September 19th, 2013
The proposed and approved regional incinerator planned for Frederick County is also referred to as a “Waste to Energy” facility. These incinerators are not just another kind of electricity-producing power plants, burning municipal waste instead of natural gas or coal. They would never be built for that purpose, since, as generators of electricity, they cost as much as dozens of times more than natural gas, and a lot more than solar or wind power, or even nuclear power.
These large mass burn incinerators are built, at great cost to taxpayers, to reduce a highly mixed stream of municipal waste to ash. In modern incinerators, the incineration of these materials produces electricity is a byproduct that is sold to help offset a portion of the cost of operating the facilities.
The industry’s sales pitch emphasizes the energy production, even attempting to portray it as “green” or “renewable” energy, and, more often lately, as part of a “zero waste to landfill” strategy.
But the evidence reveals that, rather than producing what might be considered bonus energy, converting the typical municipal waste stream to ash and energy is actually a waste OF energy.
That may sound counter-intuitive, but the amount of energy produced by a so-called Waste to Energy incinerator is considerably less than the amount saved by recycling the recyclable materials that would be burned.
Consider the following examples:
Manufacturing a ton of news paper from trees takes 11,699 kilowatt hours (kwh)(1). If that ton of paper is burned, it can produce 1,875 kwh(2) of electricity to sell. That’s a loss of 9,824 kwh.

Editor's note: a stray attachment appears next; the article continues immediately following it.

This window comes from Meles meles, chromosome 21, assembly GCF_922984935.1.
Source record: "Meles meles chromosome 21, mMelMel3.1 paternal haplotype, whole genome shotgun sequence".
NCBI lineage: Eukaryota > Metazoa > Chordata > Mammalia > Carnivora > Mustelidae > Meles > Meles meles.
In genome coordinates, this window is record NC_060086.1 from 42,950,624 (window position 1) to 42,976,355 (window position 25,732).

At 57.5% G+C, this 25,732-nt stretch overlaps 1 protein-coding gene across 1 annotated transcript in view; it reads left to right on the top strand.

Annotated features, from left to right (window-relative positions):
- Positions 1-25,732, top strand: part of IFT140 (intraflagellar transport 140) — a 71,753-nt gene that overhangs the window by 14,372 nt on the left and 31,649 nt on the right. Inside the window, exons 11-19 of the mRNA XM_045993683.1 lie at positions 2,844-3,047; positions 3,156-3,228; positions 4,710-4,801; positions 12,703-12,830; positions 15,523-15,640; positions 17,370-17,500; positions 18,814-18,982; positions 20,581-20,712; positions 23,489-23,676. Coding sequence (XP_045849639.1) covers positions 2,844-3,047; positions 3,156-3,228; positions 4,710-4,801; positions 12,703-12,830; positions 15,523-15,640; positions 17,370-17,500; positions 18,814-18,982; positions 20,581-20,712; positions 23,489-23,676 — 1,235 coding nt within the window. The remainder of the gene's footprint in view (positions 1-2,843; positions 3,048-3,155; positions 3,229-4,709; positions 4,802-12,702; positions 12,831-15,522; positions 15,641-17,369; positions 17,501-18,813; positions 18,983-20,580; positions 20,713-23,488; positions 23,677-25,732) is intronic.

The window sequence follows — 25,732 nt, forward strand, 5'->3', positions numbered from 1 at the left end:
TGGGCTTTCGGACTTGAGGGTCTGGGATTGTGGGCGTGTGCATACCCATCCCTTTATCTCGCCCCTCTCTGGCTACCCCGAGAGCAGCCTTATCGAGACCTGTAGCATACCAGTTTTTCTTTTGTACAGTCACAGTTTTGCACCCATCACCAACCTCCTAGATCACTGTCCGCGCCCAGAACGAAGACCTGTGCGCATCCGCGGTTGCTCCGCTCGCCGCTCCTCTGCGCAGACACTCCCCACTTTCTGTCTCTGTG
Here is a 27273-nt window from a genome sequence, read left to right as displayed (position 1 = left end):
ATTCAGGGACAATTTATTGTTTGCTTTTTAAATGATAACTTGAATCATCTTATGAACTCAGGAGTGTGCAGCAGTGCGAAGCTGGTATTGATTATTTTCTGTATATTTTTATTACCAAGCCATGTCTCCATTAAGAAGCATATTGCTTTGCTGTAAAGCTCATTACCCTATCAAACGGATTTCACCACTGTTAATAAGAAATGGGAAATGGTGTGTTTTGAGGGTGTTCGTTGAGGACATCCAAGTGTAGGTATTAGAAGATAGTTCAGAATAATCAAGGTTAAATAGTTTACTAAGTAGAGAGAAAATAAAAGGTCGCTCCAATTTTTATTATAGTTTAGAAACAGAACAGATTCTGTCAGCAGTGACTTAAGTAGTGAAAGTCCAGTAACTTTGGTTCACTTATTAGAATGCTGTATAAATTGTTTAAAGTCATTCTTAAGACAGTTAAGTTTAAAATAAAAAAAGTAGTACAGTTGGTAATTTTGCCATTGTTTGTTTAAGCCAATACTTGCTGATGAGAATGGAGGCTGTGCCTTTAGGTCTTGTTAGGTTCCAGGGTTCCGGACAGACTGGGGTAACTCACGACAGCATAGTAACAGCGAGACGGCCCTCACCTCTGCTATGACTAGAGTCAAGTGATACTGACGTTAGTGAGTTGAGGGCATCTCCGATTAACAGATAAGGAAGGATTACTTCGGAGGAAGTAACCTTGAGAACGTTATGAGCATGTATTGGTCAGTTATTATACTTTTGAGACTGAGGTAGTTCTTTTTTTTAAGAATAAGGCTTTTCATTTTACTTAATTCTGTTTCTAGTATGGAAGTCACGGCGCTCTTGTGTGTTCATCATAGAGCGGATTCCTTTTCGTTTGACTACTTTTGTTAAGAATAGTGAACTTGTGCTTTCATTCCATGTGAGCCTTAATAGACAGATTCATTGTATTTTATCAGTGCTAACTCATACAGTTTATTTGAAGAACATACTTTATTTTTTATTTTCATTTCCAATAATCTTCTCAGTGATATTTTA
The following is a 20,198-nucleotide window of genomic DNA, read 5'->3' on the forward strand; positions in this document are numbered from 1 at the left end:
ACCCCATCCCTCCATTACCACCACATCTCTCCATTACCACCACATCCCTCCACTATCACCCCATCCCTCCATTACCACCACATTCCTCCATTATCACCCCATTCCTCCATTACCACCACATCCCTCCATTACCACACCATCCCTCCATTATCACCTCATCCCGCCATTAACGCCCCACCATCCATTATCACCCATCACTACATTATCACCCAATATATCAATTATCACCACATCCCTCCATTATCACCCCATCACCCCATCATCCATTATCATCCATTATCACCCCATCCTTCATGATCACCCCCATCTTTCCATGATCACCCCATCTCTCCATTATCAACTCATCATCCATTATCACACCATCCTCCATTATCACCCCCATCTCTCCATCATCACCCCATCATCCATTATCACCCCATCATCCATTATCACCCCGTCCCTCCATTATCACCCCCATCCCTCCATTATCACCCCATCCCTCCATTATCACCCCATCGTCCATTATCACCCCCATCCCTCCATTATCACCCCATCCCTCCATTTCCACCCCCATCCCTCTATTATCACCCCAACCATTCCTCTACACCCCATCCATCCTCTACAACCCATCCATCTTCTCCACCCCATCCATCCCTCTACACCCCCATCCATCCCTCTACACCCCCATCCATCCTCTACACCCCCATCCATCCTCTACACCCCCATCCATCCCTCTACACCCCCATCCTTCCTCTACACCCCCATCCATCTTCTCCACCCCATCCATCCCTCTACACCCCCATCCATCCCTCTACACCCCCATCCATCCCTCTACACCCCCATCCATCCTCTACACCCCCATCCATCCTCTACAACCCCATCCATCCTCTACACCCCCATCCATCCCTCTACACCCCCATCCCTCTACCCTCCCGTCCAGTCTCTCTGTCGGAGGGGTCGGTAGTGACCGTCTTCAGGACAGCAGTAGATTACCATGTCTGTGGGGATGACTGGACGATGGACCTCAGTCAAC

Incinerating paper wastes 9,824 kwh per ton!
If that ton of paper is recycled, a new ton of paper can be made using only 6,442 kwh. That’s a saving of 5,257 kwh
Even plastics such as PET (soda bottles) that have a high heat content as fuel (10,250 btu/pound) produce only 2,403 kwh per ton when burned yet require 9,619 kwh/ton to make. That’s another loss of 7,216 kwh/ton.
Incinerating soda bottles wastes 7,216 kwh per ton!
If that ton of plastic is recycled, a new ton of plastic can be made using only 1,222 kwh. That’s a saving of 8,397 kwh.
It takes 62,512 kwh of power to manufacture a ton of aluminum. Most incinerators do not attempt to recover aluminum from the ash. Beverage cans and other thin aluminum with high surface-to-volume ratios are oxidized to ash. All of the energy invested in making the aluminum is wasted.
Incinerating aluminum cans wastes 62,512 kwh per ton!
If that ton of aluminum is recycled, a new ton can be made using only 4,865 kwh. That’s a saving of 57,647 kwh.
4) Food Scraps:
To work efficiently a “WTE” incinerator must have fuel with an average heat content of 5000 to 5500 btu/pound. Food scraps have a heat content of only 2600 btu/pound. They actually dilute the fuel of an incinerator.
Food scraps are another resource wasted by incineration!
Food scraps, which make up 13% of our waste, can be composted to make a valuable soil amendment, replacing fertilizers made from fossil fuels.
All the manufactured products that are used as fuel for an incinerator take a lot of energy to make. If they are recycled instead of burned, they save much, much more energy than is produced by an incinerator.
Burning usable resources to produce a meager amount of electricity is like burning your furniture to heat your house and then bragging about all the heating oil saved.
1) Figures for process energy for manufacture are from the EPA Solid Waste Management and Greenhouse Gases — A Life-cycle Assessment of Emissions and Sinks; 3rd Edition, September 2006; Exhibit 2-4 pg 27 and Exhibit 2-6 pg. 29
2) Values for heat content are from The Energy Information Administration (DOE) Methodology for Allocating Municipal Solid Waste to Biogenic and Non-Biogenic Energy; May 2007; pg 10.
Electricity produced from stated heat content assumes a 40% thermal efficiency for a steam-cycle generating plant.